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Dear David- On March, 2020, I was diagnosed with Smoldering Multiple Myeloma (SMM) and was told to be monitored on a 3 to 6 months basis.
From your information above, my thinking is that you are pre-multiple myeloma, still smoldering MM. I don’t see the “big jump” that you refer to.
I say this for several reasons-
First, your bone marrow biopsy, indicating 10-20% plasma cells is below the threshold for a diagnosis of full blown MM.
Secondly, your Immunoglobulins, Freelight Chains, appear to be high but not MM.
Thirdly, you say that you have no bone involvement. I am guessing, but it seems as though you would mention other symptoms such as nerve pain, fatigue or nerve pain.
As is often the case these days, your oncologist started you on induction therapy (a triplet of thalidomide, revlimid, dexamethasone).
The good news is that you were put on a relatively low-dose triplet (3 drugs is a triplet-TRD). A low-dose should mean less toxicity and few if any side effects. At 72, you should not undergo much, if any, toxicity.
If you respond to your triplet induction therapy- respond meaning very good partial remission or complete remission, please consider discontinuing chemotherapy for now.
If your pre-MM (smoldering MM) is stabilized and if you can stop chemo, you will return to normal and begin healing. I encourage you to eat nutritiously, supplement, exercise moderately, rest and relax.
This is my opinion, of course. Your oncologist may want you to continue chemotherapy. I am a “less is more” kind of MM survivor.
If you reach remission and your oncologist wants you to continue chemo ask him/her these questions:
1) Will more chemo mean more toxicity?
2) Will more chemo make me feel worse?
3) Will more chemo guaranteed a longer overall survival aka longer life?
4) Will more chemo cost more money?
If your oncologist answers yes to these questions, ask yourself why you would want more chemotherapy?
Let me know if you have any questions Randeni-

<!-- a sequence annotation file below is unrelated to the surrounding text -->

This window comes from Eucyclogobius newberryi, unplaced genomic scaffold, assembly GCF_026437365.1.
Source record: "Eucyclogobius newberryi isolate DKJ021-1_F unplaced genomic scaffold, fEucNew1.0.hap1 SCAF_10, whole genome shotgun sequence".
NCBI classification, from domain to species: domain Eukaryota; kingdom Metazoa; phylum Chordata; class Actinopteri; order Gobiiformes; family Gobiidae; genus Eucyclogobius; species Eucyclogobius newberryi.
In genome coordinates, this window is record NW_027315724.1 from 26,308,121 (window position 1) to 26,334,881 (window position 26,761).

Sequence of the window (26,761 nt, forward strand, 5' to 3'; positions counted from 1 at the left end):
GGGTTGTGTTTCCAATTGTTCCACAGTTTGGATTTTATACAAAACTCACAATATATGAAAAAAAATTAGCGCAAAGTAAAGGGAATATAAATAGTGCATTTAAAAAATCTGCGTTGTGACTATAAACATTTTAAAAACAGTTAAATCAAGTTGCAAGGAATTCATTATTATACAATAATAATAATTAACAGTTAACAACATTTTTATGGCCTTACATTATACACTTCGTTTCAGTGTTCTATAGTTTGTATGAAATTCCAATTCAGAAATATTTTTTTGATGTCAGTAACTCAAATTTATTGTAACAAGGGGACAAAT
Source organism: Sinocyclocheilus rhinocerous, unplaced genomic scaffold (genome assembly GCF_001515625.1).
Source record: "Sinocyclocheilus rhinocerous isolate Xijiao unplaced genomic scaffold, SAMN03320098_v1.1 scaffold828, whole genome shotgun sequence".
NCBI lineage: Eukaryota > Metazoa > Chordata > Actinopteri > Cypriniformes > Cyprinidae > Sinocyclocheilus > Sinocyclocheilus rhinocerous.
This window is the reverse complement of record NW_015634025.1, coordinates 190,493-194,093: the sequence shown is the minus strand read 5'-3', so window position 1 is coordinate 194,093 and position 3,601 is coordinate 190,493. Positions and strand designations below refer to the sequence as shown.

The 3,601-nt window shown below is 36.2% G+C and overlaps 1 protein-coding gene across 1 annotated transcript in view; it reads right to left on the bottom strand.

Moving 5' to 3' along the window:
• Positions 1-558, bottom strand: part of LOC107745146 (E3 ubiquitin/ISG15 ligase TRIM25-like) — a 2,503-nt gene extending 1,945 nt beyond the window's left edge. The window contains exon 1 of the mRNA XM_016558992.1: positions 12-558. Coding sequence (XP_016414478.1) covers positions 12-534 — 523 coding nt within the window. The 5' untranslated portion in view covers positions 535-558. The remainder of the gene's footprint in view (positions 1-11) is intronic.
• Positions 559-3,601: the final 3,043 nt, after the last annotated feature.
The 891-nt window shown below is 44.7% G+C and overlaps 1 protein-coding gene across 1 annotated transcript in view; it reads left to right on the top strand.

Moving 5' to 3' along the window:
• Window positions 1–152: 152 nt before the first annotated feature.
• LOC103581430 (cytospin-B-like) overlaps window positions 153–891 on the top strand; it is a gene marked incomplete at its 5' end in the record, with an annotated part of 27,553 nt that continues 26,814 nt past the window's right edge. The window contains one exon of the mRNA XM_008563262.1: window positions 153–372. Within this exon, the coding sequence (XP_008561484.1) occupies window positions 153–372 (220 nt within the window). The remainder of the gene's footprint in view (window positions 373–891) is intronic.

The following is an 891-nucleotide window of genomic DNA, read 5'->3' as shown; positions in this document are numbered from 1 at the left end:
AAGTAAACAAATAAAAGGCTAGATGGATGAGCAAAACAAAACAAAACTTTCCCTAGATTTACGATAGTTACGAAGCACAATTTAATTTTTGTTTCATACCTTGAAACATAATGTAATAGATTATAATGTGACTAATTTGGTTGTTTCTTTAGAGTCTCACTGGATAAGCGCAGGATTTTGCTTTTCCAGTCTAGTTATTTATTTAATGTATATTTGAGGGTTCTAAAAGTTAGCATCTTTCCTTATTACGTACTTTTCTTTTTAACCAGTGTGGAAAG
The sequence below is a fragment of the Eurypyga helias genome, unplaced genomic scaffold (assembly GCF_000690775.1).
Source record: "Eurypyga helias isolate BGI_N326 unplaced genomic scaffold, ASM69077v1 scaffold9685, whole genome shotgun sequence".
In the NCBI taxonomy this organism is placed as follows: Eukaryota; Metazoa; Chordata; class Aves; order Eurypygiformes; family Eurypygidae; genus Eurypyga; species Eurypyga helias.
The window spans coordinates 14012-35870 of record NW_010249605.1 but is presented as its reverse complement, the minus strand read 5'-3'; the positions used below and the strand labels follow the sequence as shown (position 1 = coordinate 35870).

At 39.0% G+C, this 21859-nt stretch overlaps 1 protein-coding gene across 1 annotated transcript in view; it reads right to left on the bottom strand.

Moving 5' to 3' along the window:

“Smoldering myeloma is a precursor stage of multiple myeloma. Historically, smoldering myeloma patients have not been put on active treatment because many of them only have a 10% risk per year for the first 5 years of progressing to active myeloma (with a cumulative 50% risk).
Until treatment side effects become completely benign, it is critical for doctors to assess the likelihood of progression to know who will and won’t progress in order to treat those who need it most.
One group that could benefit from treatment is the high-risk smoldering myeloma group. These patients are estimated to progress to active myeloma within 2 years of diagnosis. They typically have high risk myeloma genetic features or other conditions that show faster progression to active disease…
“H&O How is smoldering multiple myeloma defined?
MM Smoldering multiple myeloma is a plasma cell disorder defined by the presence of a serum monoclonal component of at least 30 g/L and/or between 10% and 60% plasma cells in the bone marrow. It is an asymptomatic disease.
Approximately 2% of patients with smoldering multiple myeloma will develop myeloma-defining events, which include the presence of hypercalcemia, renal failure, anemia, or bone disease. These criteria, known as CRAB, were expanded in 2015 by the International Myeloma Working Group to include elevated immunoglobulin-free light chains (in which the involved light chains are 100 times more numerous than the uninvolved ones), plasma cell bone marrow infiltration exceeding 60%, and 2 or more focal lesions identified during magnetic resonance imaging (MRI). These biomarkers should be considered myeloma-defining events.